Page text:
Written by the Rt. Hon. Jean Chrétien, Prime Minister of Canada from 1993 to 2003.
His Highness the Aga Khan is visiting Canada this month as part of an international celebration of his 60th, or “Diamond Jubilee,” anniversary as spiritual leader of the world’s Ismaili Muslims. I’ll be delighted to join past and present Canadian leaders of all political stripes in celebrations of his remarkable six decades of leadership.
Frankly, the visit also affords us all an opportunity to turn the page from domestic political squabbles to what’s really important: the Aga Khan’s vital and ongoing global contribution to the most important project of our time, promoting pluralism and understanding in a fractured and angry world.
Like every Canadian prime minister over the past 60 years, I had the opportunity to work closely with the Aga Khan. One moment in particular has stayed vividly in my mind.
It was just weeks after 9/11. The world was still reeling from the unspeakable terror attacks. I hosted the Aga Khan in January 2002 in Ottawa. Our agenda was his vision of using the concept of pluralism as a practical means of fostering peace and helping to bring about greater stability in fragile societies and failed or failing states. What struck me then has stayed with me since.
In that moment of tremendous global danger, while other international leaders were preaching messages of militancy and hate, while my own colleagues among Western leaders were looking – vainly, it would turn out – to military solutions, the Aga Khan spoke movingly but clearly and determinedly about the practical, on-the-ground improvements that could be made in the day-to-day lives of people in some of the world’s most troubled lands.
Instead of bluster and confrontation, he spoke of understanding and mutual support. Instead of emphasizing the differences that drive nations and societies apart from one another, he talked about our common humanity.
In fact, it was in that meeting that we discussed his idea of making Canada the home for an international centre to promote a world where human differences are valued and diverse societies thrive.
In an angry, frightened, traumatized world, while other leaders prepared for war, the Aga Khan was laying the plans for a Global Centre for Pluralism.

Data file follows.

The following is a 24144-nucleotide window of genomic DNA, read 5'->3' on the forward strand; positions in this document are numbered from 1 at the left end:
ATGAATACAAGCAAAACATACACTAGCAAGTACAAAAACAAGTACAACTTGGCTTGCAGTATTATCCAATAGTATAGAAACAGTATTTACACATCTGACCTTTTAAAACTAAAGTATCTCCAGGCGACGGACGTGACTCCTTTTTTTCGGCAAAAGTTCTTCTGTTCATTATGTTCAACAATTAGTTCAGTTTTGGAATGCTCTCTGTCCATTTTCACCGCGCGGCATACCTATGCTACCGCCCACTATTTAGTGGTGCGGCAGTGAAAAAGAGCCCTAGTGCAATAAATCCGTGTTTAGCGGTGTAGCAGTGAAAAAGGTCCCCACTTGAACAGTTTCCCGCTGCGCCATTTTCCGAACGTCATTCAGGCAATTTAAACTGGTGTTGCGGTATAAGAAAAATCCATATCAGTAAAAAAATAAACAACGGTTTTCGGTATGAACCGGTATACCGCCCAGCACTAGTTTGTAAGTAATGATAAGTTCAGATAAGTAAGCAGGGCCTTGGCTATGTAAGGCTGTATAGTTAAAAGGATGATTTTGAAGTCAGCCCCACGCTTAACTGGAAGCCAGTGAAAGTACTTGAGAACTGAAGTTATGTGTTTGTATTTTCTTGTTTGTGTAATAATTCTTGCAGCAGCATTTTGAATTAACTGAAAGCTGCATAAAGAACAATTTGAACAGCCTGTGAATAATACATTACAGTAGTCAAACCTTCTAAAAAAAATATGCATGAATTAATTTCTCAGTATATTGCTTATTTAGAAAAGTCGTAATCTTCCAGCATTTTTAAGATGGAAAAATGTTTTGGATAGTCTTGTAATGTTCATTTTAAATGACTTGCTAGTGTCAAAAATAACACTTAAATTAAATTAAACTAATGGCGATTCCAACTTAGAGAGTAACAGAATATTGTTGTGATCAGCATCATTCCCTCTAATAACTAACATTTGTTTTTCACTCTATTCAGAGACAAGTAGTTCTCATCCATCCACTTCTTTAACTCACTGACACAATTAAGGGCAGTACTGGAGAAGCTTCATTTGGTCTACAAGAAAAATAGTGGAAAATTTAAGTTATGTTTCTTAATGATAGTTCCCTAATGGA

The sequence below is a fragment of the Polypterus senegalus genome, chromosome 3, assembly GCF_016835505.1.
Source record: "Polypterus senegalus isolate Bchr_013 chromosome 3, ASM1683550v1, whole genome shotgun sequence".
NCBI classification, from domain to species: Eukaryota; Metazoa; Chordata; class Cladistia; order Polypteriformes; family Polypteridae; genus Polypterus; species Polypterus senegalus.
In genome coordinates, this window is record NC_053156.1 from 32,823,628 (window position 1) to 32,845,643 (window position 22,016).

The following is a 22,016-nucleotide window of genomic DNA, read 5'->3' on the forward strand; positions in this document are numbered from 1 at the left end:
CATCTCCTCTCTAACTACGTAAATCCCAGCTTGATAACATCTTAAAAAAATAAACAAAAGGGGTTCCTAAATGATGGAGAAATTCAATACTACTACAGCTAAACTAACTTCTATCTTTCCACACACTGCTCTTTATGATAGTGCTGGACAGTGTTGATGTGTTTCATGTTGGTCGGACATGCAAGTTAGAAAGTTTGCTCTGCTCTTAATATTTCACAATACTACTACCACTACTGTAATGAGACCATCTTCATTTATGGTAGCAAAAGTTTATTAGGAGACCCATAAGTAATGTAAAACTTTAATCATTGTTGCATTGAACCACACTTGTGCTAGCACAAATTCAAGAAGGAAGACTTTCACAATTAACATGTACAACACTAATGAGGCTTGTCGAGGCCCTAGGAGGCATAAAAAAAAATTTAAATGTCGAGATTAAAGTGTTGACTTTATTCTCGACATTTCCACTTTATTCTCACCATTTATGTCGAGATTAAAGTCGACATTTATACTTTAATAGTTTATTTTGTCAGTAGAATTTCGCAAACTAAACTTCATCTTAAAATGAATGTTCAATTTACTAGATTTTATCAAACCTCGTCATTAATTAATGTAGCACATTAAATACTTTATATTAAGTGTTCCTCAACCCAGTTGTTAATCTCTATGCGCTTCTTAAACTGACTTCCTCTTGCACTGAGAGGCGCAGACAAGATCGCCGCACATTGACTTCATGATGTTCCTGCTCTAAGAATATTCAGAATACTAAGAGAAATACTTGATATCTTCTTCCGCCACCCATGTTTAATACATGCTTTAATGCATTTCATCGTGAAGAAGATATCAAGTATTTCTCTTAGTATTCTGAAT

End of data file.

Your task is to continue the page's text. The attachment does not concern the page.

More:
What was true 17 years ago in the dark days following 9/11 is as true today in a world that in many ways seems often angrier and more frightened – especially here in the West. Now entering his seventh decade as leader of his faith, he keeps persevering, undiminished and undeterred. And we need his passion and his message more than ever.
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Perhaps it’s not too surprising that I should be drawn to the Aga Khan and his example. In many ways, his credo of bridge-building, respect for human dignity, his devotion to moderation and decency, his celebration of diversity and pluralism, are what our own country, Canada, is all about.
That’s why our country’s Parliament, during the government of my successor, Stephen Harper, granted His Highness the very rare tribute of Honorary Canadian Citizenship.
It’s why the Aga Khan’s Global Centre for Pluralism chose Ottawa – of all the capitals of the world – for its headquarters. He chose Canada so he could showcase a world where human differences are valued and diverse societies thrive.
And it’s why the Canadian government, year after year, has worked so effectively with the Aga Khan Foundation Canada in delivering development programmes ranging from rural development in Bangladesh, India, Pakistan, and Tajikistan to early childhood education in East Africa.
Because we recognize in this man and in his faith a good deal of what inspires the best in ourselves. That dialogue and understanding are a means to peace and stability. That what makes each of us different does not need to be a source of conflict or envy or suspicion, but instead something to treasure and celebrate.
Like me, you may just think of these characteristics as the “Canadian Way.” But they’re also in short supply in today’s world. That makes our mission as a country more important. And it makes the work of the Aga Khan indispensable.